Pastors in Southwest Virginia work to help flood survivors

Pastors in Southwest Virginia work to help flood survivors

In Hansonville, Virginia, volunteers prepare to help neighbors with cleaning buckets supplied by Holston congregations.

Feb. 14, 2020 update: Disaster-response leaders in Holston's Clinch Mountain District met Feb. 10 to prepare for possibly calling in teams for flood clean-up after assessments are made. "We have distributed many, many cleaning buckets and hygiene kits," said the Rev. Beth Tipton. "We are waiting to hear back from emergency managers regarding specific needs."

Camp Wesley Woods is recovering from flood damage. An Early Response Team was scheduled to clean up the basement of a staff house at the entrance of the camp on Feb. 15, but heavy rains on Feb. 12 re-flooded the house and caused the clean-up to be canceled.

"Old Walland Highway is currently closed again due to rising waters," Director Tony Lea said on Feb. 13. The camp's maintenance house was also flooded at the camp located in Townsend, Tennessee.

Feb. 8, 2020
The Rev. Harry Howe was in his truck early on Friday morning, delivering buckets full of cleaning supplies to towns in Southwest Virginia where United Methodists were trying to help people affected by flooding that left them without power or drove them from their homes.

The “cleaning buckets” had been prepared by congregations in Holston Conference weeks or months before and stockpiled for emergencies such as this. Howe is director of Project Crossroads, where Holston stores its disaster-response trailer and emergency supplies in Marion, Virginia.

Howe said he delivered about 350 cleaning buckets and 1,000 hygiene kits total to Hansonville, Richlands, Cedar Bluff, and Rosedale, Virginia.

“I’ve seen quite a bit of flooding on the way,” Howe said.

Virginia Gov. Ralph Northam declared a state of emergency Thursday evening because of heavy rains and extreme flooding. More than 500 people in southwestern Virginia were displaced by flooding and needed rescue from their homes, he said in a statement.

About 280 roads were closed in Southwest Virginia, the Virginia Department of Transportation said.

The Rev. Annette Warren said two of her elderly church members were evacuated and were temporarily in the care of their neighbors. The United Methodist Women of Warren’s churches, Cedar Bluff United Methodist and Clearview United Methodist, were planning to cook and deliver meals to the families caring for the church members.

“They’re in a safe place and warm,” Warren said. “This is a very poor area. A lot of addiction. People are already in dire situations and now they’ve lost their materialistic things.”

Clearview UMC (in Doran, Virginia) and Cedar Bluff UMC (in Cedar Bluff) are located in Tazewell County. The cleaning buckets and hygiene kits delivered by Howe were already being distributed by Warren and picked up by church members on Friday afternoon.
Annette Warren and Harry Howe

In Hansonville, the Rev. Jim Lyttle received 50 cleaning buckets and 125 hygiene kits from Howe. Through Facebook, radio and newspapers, Lyttle broadcast to his community that emergency supplies were ready and available at Church Hill United Methodist Church.

“It’s not a pretty scene here,” Lyttle said. “We never envisioned anything close to this.”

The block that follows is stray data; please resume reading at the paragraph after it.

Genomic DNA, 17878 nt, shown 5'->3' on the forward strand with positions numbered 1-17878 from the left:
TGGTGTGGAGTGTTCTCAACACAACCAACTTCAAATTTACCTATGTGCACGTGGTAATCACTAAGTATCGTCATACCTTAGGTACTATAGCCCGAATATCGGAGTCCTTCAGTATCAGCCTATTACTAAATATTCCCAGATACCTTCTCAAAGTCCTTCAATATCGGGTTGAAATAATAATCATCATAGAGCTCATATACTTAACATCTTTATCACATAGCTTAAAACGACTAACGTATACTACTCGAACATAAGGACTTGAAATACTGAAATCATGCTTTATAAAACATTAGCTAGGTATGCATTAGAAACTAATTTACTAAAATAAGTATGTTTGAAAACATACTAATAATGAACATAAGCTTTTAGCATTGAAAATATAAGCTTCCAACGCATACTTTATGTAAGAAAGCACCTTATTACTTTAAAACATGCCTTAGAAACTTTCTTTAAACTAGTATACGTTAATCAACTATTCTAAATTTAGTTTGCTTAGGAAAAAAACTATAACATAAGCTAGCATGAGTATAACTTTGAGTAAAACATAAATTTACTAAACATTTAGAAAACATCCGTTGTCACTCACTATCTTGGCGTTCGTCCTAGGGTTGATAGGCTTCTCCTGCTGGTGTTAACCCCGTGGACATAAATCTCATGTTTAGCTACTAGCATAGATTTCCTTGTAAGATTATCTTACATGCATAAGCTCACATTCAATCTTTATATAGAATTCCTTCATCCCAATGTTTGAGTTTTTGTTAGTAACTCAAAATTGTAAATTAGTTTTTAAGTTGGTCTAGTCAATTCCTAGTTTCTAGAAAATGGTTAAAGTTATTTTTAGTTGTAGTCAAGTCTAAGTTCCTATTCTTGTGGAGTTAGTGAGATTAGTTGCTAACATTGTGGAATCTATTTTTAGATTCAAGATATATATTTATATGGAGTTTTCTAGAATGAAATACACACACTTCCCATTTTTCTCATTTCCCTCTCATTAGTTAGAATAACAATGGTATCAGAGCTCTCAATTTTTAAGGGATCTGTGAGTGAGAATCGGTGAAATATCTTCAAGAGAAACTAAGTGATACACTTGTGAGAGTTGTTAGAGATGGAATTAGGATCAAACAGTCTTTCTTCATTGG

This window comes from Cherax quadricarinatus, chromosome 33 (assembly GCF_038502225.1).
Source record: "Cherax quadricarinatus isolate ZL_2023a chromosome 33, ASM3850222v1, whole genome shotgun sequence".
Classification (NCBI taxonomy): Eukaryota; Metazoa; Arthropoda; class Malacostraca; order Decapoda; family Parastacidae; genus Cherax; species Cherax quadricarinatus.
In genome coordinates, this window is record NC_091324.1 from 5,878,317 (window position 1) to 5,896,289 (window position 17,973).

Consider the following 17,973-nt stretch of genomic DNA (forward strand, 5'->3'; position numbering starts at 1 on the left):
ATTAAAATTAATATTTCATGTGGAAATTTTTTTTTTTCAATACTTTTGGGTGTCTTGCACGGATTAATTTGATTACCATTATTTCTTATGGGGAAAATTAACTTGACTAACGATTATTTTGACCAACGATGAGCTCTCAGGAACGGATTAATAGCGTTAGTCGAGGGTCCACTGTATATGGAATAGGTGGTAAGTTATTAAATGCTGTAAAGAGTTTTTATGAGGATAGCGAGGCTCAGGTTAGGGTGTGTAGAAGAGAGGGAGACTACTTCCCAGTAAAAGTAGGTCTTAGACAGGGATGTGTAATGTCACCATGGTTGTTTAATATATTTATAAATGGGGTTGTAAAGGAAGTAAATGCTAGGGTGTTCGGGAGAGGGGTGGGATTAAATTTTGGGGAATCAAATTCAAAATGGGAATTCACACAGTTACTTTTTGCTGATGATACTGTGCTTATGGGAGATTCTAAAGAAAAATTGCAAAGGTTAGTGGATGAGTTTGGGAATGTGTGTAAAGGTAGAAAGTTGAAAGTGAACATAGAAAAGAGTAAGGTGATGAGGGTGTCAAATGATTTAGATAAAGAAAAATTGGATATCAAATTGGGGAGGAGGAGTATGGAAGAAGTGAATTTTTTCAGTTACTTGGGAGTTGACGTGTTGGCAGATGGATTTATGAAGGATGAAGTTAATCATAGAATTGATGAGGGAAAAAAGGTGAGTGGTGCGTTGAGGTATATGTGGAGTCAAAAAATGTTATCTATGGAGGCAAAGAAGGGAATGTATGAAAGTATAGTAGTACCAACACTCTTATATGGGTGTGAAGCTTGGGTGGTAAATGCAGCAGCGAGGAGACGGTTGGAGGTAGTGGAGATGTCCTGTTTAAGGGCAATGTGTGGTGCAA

Church Hill United Methodist Church is located in Russell County. Lyttle said on Saturday he planned to take cleaning buckets to Dante, Virginia, which had been hardest hit. Flooding and landslides led to evacuations throughout the county, particularly in Dante, according to the community’s fire department.

In Rosedale, the Rev. Brooke Atchley was preparing to help neighbors with 20 cleaning buckets delivered by Howe. Elk Garden School Community Ministry, where Atchley serves as director, is a “middle ground” between Dante and Richlands, which was also hard hit by flooding, she said.

“The Red Cross just called and we are coordinating to get emergency response teams in here,” Atchley said.

On Saturday morning, Atchley said that assessments were not yet possible. "Clean up is going to be a long, slow process."

Both Warren and Atchley were working with the Rev. Beth Tipton, Clinch Mountain District disaster-response coordinator, to help community members clean up and get back into their homes in the days ahead.

In Richlands, the police department served as a staging area and received 200 buckets from Howe and Holston Conference.
Unloading supplies at Richlands police department

“For those in need of bottled water and cleaning supplies, the distributing of donated items will begin tomorrow, Saturday, from 10a-4p, here at the Richlands Police Department,” officials announced on the police department Facebook page. “Many thanks to the numerous volunteers and good samaritans that have made this possible.”

In East Tennessee, at least two Holston Conference churches opened as shelters for community members seeking shelter from storms and floodwaters: Tuckaleechee United Methodist Church in Townsend and Wesley Memorial United Methodist Church in Johnson City.

Jim Fetzer, Holston disaster response coordinator, said congregations can begin to collect and assemble cleaning buckets and hygiene kits to replace the supplies distributed during this latest storm.

“Please use the UMCOR page to receive directions on how to make the buckets and kits. They help so much for the survivors of disasters,” Fetzer said. "Our thanks to all who support the Holston Conference Disaster Response Ministries.”

See UMCOR's instructions here: Please contact your district office for instructions on where the kits should be delivered, or contact the Rev. Mike Sluder at or 865.690.4080.

Send updates on flooding in your part of Holston Conference to Annette Spence, editor, at
Staging area at Richlands police department


Annette Spence

Annette Spence is editor of The Call, the Holston Conference newsletter.